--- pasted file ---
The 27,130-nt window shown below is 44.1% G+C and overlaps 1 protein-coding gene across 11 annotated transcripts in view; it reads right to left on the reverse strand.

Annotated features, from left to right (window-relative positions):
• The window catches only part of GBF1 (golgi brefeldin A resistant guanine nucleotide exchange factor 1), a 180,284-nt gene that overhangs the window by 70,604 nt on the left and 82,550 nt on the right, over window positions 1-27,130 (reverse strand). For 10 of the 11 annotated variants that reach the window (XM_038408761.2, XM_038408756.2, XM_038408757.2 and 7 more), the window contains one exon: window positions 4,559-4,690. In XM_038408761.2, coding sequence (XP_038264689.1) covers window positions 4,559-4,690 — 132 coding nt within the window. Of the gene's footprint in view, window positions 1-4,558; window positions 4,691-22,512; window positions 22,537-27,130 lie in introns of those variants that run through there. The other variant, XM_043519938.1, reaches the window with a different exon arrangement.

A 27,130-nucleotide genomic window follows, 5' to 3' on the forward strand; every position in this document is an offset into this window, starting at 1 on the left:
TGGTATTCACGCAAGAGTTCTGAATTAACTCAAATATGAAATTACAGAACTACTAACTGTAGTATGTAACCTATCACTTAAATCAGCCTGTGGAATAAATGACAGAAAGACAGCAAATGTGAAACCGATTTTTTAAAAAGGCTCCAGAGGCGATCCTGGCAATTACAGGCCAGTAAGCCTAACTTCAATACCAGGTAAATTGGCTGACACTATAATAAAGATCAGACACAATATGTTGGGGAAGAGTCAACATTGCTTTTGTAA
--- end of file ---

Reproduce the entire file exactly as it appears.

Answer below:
The 27,130-nt window shown below is 44.1% G+C and overlaps 1 protein-coding gene across 11 annotated transcripts in view; it reads right to left on the reverse strand.

Annotated features, from left to right (window-relative positions):
• The window catches only part of GBF1 (golgi brefeldin A resistant guanine nucleotide exchange factor 1), a 180,284-nt gene that overhangs the window by 70,604 nt on the left and 82,550 nt on the right, over window positions 1-27,130 (reverse strand). For 10 of the 11 annotated variants that reach the window (XM_038408761.2, XM_038408756.2, XM_038408757.2 and 7 more), the window contains one exon: window positions 4,559-4,690. In XM_038408761.2, coding sequence (XP_038264689.1) covers window positions 4,559-4,690 — 132 coding nt within the window. Of the gene's footprint in view, window positions 1-4,558; window positions 4,691-22,512; window positions 22,537-27,130 lie in introns of those variants that run through there. The other variant, XM_043519938.1, reaches the window with a different exon arrangement.

A 27,130-nucleotide genomic window follows, 5' to 3' on the forward strand; every position in this document is an offset into this window, starting at 1 on the left:
TGGTATTCACGCAAGAGTTCTGAATTAACTCAAATATGAAATTACAGAACTACTAACTGTAGTATGTAACCTATCACTTAAATCAGCCTGTGGAATAAATGACAGAAAGACAGCAAATGTGAAACCGATTTTTTAAAAAGGCTCCAGAGGCGATCCTGGCAATTACAGGCCAGTAAGCCTAACTTCAATACCAGGTAAATTGGCTGACACTATAATAAAGATCAGACACAATATGTTGGGGAAGAGTCAACATTGCTTTTGTAA